cases this approach is satisfactory, in some cases a more
detailed data is necessary. For such cases very few works
are found in the literature.
Many manufacturers use as a base point to equipment
dimensioning the ideal velocity, urdaht of the gas stream,
given by Eq. (7).
can be found in the books of Patankar (1980), Versteeg and
Malalasekera (2=II =") and Maliska (II 4). No additional
discussion will be presented here. Turbulence effects were
accounted using the SST model as defined in Menter (1994).
Discrete Phase Modeling
In a Lagrangian frame, the motion of the discrete droplets is
solved by tracking many parcels (particles representing
small groups of droplets with the same characteristics)
throughout the domain (Fluent, Inc., 2006). Equation (3) is
used to calculate the droplet velocity at each solved
position,
dog 1
m,=pCDAlui v(u Vi) + F (3)
Here m, is the mass of the droplet, t is the time, v, is the
discrete fluid (Lagrangian) phase velocity, F, the sum of
forces in the direction i (other than the drag force), CD iS the
drag coefficient and 4 is the area of the droplet proj ected in
the direction of the main flow. For a spherical droplet,
Eq.(3) can be written as in Eq.(4).
do, 18p CDRe Fi
ui vi(ui agi) + (4)
at ppd2 24 my
Where p, is the discrete fluid phase density, d, is the droplet
diameter, pu is the continuous fluid phase viscosity and Re is
the relative Reynolds number. The relative Reynolds
number between continuous and discrete phases is given by
Eq.(5).
pd,vi u I
Re = (5)
The solution of the discrete fluid phase motion is obtained
calculating the local velocity of a parcel at the current
position using Eq. (4) and updating its position (using the
calculated velocity and a reference timestep). These steps
are repeated until the parcel leaves the domain or reaches
the limit number of calculations. For the drag coefficient,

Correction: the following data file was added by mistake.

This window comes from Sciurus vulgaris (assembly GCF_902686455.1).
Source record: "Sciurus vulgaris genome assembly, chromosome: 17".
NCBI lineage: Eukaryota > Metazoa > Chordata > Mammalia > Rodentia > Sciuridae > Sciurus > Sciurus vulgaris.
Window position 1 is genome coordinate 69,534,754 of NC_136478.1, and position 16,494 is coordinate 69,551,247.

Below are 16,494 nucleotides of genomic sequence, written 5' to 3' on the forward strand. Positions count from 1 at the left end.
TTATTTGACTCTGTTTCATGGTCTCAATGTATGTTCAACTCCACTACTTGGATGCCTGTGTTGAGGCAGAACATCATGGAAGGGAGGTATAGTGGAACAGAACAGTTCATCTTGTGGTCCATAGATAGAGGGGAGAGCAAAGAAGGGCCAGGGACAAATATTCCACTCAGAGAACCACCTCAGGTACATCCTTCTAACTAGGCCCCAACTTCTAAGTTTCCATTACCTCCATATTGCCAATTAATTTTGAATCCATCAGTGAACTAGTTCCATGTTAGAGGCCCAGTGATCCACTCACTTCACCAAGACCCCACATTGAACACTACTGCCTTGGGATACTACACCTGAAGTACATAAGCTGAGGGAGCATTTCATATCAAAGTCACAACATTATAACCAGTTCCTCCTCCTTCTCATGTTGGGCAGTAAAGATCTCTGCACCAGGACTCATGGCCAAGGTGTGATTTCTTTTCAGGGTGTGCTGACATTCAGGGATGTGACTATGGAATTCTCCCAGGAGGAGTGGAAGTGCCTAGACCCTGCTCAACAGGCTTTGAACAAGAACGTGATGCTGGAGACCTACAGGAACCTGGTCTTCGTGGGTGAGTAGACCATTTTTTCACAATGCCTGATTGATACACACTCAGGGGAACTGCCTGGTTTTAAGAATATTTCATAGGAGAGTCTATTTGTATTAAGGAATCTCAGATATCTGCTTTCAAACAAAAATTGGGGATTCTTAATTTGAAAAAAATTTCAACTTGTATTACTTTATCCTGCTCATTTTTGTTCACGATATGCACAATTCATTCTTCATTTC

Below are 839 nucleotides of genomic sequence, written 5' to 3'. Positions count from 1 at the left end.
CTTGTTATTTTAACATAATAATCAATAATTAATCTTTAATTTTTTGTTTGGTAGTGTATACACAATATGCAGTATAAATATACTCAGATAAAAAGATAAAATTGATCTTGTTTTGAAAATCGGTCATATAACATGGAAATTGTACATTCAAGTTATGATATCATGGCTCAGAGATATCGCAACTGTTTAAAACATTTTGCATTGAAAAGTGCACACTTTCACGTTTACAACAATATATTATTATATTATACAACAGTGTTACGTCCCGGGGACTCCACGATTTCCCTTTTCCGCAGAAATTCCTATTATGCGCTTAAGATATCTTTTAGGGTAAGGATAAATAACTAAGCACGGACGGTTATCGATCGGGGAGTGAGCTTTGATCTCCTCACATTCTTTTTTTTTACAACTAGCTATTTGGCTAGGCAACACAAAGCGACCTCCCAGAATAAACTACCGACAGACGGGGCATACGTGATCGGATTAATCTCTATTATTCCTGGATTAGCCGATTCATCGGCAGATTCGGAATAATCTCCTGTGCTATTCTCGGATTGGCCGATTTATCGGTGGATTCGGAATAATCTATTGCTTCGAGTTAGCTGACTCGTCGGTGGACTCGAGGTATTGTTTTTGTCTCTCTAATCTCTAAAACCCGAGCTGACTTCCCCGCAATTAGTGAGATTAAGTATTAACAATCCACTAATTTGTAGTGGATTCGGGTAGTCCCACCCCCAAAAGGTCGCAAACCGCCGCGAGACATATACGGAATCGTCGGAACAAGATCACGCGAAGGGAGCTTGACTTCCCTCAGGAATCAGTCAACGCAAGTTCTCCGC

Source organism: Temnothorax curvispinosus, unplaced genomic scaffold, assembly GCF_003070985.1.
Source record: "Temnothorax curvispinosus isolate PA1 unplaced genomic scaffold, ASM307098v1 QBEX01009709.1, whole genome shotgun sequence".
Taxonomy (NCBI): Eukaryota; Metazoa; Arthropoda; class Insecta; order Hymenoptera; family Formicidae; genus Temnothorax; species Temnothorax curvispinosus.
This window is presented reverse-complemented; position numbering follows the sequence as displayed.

there is a large number of correlations available, for
example, in the books of Crowe (1998) and Crowe,
Sommerfeld and Tsuji (2006). By analyzing the current case,
due to the very small droplets size, it is very unlikely that
these droplets will suffer any kind of deformation. Aware of
this, a simple standard drag model for a spherical particle
can be applied. The chosen model is the model from the
work of Morsi and Alexander (1972), available in the
ANSYS Fluent interface. This model defines the drag
coefficient using the expression below.
CD 1 a + + (6)
Re Re2
With the constants a;, at and a3 defined according to the
cited work.
The additional forces term can include many different
physical phenomena, such as lift, virtual mass and
thermophoretic forces. Crowe (1998) gives a physical
description of these forces and some alternatives for
mathematical modeling. Due to the configuration of the
(pp p)
uidaem = k
p
The constant k is a characteristic of the equipment chosen
and p, is the dispersed phase density. This velocity is called
ideal because is the average gas stream velocity which gives
the maximum average efficiency of the demister. Based on
the information of one manufacturer product sheet (ACS
Industries, Inc., 2004) and using some additional field
information from a private communication from the
Petrobras engineers (Moraes, 2009) the following
expressions were developed to calculate the local demister
efficiency.
U, Uiaeal
uzz > uideal
Here k, is an inertial parameter, which accounts for the
effect of the droplet inertia in the collisions with the
wiremesh, u,, is the magnitude of the local gas stream
velocity component normal to the demister surface and D is
the wire diameter of the wiremesh. This inertial parameter